Stenting was achieved successfully (residual stenosis <30%) in all 100 procedures completed on a catheter basis in 94 patients. Thus, the stenting failure rate was 2.1% (95% CI 0.2% to 7.3%). Direct stenting had been performed in 29 procedures. The median procedure duration and balloon occlusion times were 60 min (range 30 to 125 min) and 8 min (range 3.2 to 22.0 min), respectively.
Due to leakage of the GuardWire’s valve-sealing mechanism, balloon pressure was not maintained for the duration of the intervention in three patients (3.1%; 95% CI 0.7% to 8.9%). These patients must therefore be considered as having been treated without neuroprotection.
In a single patient, a dissection was noted after balloon deflation at the site of the balloon. This dissection was covered with another stent. There were no cases of stent malposition or bail-out stenting.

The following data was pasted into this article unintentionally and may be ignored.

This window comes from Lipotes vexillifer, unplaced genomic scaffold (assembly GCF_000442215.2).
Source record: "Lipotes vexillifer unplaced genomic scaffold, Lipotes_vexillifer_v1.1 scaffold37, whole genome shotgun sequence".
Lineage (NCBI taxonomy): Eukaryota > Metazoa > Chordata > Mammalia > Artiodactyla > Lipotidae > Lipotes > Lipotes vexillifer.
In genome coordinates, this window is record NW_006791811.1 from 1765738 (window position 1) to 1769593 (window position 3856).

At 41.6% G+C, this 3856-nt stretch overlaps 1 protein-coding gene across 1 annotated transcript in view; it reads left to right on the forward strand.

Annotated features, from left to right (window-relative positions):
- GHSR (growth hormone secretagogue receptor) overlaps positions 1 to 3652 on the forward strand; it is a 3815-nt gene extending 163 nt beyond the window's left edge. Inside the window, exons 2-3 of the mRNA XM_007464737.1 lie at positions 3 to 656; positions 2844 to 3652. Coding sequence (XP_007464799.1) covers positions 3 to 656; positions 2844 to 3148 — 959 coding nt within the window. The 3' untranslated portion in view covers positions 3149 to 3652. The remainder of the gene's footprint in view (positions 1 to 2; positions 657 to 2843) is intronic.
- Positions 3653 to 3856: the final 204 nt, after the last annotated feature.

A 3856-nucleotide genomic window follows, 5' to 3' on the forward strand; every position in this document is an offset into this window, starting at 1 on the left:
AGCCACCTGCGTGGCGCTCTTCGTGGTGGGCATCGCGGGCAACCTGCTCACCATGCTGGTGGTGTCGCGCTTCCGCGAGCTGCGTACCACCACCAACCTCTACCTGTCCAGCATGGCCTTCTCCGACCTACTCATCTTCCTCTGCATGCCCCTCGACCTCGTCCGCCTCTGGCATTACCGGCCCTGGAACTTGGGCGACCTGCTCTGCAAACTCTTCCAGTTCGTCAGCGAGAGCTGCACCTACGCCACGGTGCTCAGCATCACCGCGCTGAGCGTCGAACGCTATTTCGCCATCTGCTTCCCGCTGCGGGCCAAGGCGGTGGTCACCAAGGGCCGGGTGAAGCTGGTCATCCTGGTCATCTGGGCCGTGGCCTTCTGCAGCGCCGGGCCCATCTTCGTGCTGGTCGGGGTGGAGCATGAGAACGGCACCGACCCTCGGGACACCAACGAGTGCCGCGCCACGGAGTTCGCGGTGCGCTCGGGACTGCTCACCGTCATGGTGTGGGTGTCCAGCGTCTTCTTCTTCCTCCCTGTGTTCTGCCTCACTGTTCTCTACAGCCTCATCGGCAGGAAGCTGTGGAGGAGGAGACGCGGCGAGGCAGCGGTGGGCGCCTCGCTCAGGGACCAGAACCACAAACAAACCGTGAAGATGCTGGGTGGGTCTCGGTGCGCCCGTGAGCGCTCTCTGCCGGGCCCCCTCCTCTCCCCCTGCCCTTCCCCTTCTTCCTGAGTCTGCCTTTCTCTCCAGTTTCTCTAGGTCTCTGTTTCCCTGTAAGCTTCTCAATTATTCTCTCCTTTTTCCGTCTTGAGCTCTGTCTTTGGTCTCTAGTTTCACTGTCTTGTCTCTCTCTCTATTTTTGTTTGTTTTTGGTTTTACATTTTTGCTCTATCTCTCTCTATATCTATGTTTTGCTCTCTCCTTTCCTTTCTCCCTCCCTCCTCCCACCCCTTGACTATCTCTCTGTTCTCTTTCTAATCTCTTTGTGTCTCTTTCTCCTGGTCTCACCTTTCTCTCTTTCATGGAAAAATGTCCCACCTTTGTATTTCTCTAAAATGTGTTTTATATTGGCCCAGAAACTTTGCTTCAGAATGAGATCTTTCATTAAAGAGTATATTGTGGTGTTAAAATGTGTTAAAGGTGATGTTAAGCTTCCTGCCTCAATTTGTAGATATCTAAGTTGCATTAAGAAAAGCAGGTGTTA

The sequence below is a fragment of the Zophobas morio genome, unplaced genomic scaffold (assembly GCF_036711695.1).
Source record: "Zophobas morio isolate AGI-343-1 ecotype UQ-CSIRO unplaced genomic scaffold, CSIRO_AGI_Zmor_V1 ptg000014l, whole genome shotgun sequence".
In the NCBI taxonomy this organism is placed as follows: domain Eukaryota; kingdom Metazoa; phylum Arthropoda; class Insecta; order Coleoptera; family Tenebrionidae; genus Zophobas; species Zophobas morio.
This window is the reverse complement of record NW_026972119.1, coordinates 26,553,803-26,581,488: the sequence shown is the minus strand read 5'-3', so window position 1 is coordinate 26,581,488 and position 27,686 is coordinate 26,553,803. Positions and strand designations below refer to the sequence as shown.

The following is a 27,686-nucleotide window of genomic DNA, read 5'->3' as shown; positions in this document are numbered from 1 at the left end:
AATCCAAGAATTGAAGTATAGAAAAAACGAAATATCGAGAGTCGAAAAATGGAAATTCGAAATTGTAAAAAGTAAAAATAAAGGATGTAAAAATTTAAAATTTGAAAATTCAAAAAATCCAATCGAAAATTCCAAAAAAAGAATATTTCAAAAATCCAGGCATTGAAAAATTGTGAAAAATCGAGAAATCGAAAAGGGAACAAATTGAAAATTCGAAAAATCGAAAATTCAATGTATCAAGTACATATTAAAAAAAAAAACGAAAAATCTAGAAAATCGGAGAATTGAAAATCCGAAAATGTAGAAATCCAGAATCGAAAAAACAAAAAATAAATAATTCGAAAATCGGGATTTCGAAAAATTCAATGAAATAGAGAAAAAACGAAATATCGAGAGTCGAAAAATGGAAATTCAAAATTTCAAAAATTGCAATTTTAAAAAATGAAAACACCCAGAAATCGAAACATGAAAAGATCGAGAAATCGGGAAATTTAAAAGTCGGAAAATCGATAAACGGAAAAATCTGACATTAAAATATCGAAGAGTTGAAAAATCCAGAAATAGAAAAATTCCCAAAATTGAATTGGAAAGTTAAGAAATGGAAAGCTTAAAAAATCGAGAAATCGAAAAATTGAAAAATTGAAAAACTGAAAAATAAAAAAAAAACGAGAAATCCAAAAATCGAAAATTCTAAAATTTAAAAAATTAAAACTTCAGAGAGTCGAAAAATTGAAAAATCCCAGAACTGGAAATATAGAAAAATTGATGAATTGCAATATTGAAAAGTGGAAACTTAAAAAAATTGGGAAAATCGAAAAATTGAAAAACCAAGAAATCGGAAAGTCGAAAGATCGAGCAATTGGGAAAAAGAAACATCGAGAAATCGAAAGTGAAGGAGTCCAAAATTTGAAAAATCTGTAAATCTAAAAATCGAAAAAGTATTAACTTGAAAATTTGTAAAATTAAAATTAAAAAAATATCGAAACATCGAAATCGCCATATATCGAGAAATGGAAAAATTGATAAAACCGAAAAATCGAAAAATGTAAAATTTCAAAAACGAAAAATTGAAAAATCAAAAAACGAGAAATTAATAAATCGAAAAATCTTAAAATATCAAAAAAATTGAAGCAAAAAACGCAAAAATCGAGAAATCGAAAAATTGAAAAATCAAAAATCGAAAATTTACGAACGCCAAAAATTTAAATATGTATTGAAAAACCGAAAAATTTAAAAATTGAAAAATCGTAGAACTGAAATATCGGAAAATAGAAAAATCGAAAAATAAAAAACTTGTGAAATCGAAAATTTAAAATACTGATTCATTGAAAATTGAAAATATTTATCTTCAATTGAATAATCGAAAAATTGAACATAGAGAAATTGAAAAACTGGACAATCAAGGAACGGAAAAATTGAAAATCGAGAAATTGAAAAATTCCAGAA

An adverse neurologic response to occlusion of the ICA that resolved promptly upon balloon deflation (balloon “intolerance”) was encountered in 5 (5.4%) of 93 patients (95% CI 1.8% to 12.1%). In three patients, symptoms (clouding of consciousness in 2 and mild paresis of the contralateral arm in 1) occurred 4, 5, and 6 min after balloon inflation and were tolerated until completion of the procedure after 7, 7, and 9 min, respectively. One patient, however, went into a coughing paroxysm and seizure after postdilation (4.5 min after balloon inflation), necessitating immediate deflation of the balloon before aspiration. In another patient, balloon inflation caused instantaneous loss of consciousness; stenting in this patient was subsequently performed without neuroprotection. These last two procedures had to be regarded as unprotected. They represent 2.2% (95% CI 0.3% to 7.6%) of patients in whom an adverse neurologic response to balloon occlusion of the target ICA prevented effective use of the GuardWire device.